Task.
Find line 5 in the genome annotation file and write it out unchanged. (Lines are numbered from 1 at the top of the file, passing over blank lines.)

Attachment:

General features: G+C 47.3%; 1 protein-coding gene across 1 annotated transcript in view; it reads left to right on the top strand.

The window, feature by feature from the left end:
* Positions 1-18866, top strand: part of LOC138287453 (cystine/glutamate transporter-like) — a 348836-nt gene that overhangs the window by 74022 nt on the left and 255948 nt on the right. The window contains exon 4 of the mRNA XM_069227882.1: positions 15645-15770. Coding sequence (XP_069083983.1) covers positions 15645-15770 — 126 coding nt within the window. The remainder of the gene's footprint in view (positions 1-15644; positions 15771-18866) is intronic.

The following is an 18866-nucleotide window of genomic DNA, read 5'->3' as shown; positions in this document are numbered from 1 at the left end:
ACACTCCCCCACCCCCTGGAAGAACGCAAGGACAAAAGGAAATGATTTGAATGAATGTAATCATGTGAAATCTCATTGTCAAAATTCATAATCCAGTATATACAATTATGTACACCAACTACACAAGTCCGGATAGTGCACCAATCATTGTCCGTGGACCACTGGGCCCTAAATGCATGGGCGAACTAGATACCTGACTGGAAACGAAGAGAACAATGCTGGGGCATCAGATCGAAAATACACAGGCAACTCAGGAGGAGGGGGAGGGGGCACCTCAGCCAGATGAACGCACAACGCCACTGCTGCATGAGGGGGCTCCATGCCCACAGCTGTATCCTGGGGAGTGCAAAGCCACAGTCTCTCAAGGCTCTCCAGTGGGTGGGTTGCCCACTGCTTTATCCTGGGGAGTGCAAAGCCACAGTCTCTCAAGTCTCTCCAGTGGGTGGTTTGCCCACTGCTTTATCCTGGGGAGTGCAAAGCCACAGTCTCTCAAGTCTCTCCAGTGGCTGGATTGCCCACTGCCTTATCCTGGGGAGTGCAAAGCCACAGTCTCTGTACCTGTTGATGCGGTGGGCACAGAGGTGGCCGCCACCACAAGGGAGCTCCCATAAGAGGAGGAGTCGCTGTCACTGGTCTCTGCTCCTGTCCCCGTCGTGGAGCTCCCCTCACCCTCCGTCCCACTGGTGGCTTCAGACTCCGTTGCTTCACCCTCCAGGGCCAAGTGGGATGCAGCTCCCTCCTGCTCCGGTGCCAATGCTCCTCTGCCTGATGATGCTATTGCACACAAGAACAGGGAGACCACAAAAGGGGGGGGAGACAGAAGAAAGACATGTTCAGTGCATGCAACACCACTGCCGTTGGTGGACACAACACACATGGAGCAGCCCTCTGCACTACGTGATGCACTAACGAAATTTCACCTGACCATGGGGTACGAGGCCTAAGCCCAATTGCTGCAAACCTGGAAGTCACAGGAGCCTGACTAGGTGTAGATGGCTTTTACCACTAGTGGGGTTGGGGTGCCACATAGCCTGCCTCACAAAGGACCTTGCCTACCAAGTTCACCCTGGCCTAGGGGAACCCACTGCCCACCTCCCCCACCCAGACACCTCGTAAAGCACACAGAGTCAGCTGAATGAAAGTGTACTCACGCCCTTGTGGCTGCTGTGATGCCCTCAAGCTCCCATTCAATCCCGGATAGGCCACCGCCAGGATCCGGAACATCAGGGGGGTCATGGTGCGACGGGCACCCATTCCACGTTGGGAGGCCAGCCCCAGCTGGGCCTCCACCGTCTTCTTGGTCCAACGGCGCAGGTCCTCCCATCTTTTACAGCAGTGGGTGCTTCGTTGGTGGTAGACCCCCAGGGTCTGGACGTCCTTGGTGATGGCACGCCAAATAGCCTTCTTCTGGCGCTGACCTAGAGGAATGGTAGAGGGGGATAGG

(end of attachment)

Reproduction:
ACACTCCCCCACCCCCTGGAAGAACGCAAGGACAAAAGGAAATGATTTGAATGAATGTAATCATGTGAAATCTCATTGTCAAAATTCATAATCCAGTATATACAATTATGTACACCAACTACACAAGTCCGGATAGTGCACCAATCATTGTCCGTGGACCACTGGGCCCTAAATGCATGGGCGAACTAGATACCTGACTGGAAACGAAGAGAACAATGCTGGGGCATCAGATCGAAAATACACAGGCAACTCAGGAGGAGGGGGAGGGGGCACCTCAGCCAGATGAACGCACAACGCCACTGCTGCATGAGGGGGCTCCATGCCCACAGCTGTATCCTGGGGAGTGCAAAGCCACAGTCTCTCAAGGCTCTCCAGTGGGTGGGTTGCCCACTGCTTTATCCTGGGGAGTGCAAAGCCACAGTCTCTCAAGTCTCTCCAGTGGGTGGTTTGCCCACTGCTTTATCCTGGGGAGTGCAAAGCCACAGTCTCTCAAGTCTCTCCAGTGGCTGGATTGCCCACTGCCTTATCCTGGGGAGTGCAAAGCCACAGTCTCTGTACCTGTTGATGCGGTGGGCACAGAGGTGGCCGCCACCACAAGGGAGCTCCCATAAGAGGAGGAGTCGCTGTCACTGGTCTCTGCTCCTGTCCCCGTCGTGGAGCTCCCCTCACCCTCCGTCCCACTGGTGGCTTCAGACTCCGTTGCTTCACCCTCCAGGGCCAAGTGGGATGCAGCTCCCTCCTGCTCCGGTGCCAATGCTCCTCTGCCTGATGATGCTATTGCACACAAGAACAGGGAGACCACAAAAGGGGGGGGAGACAGAAGAAAGACATGTTCAGTGCATGCAACACCACTGCCGTTGGTGGACACAACACACATGGAGCAGCCCTCTGCACTACGTGATGCACTAACGAAATTTCACCTGACCATGGGGTACGAGGCCTAAGCCCAATTGCTGCAAACCTGGAAGTCACAGGAGCCTGACTAGGTGTAGATGGCTTTTACCACTAGTGGGGTTGGGGTGCCACATAGCCTGCCTCACAAAGGACCTTGCCTACCAAGTTCACCCTGGCCTAGGGGAACCCACTGCCCACCTCCCCCACCCAGACACCTCGTAAAGCACACAGAGTCAGCTGAATGAAAGTGTACTCACGCCCTTGTGGCTGCTGTGATGCCCTCAAGCTCCCATTCAATCCCGGATAGGCCACCGCCAGGATCCGGAACATCAGGGGGGTCATGGTGCGACGGGCACCCATTCCACGTTGGGAGGCCAGCCCCAGCTGGGCCTCCACCGTCTTCTTGGTCCAACGGCGCAGGTCCTCCCATCTTTTACAGCAGTGGGTGCTTCGTTGGTGGTAGACCCCCAGGGTCTGGACGTCCTTGGTGATGGCACGCCAAATAGCCTTCTTCTGGCGCTGACCTAGAGGAATGGTAGAGGGGGATAGG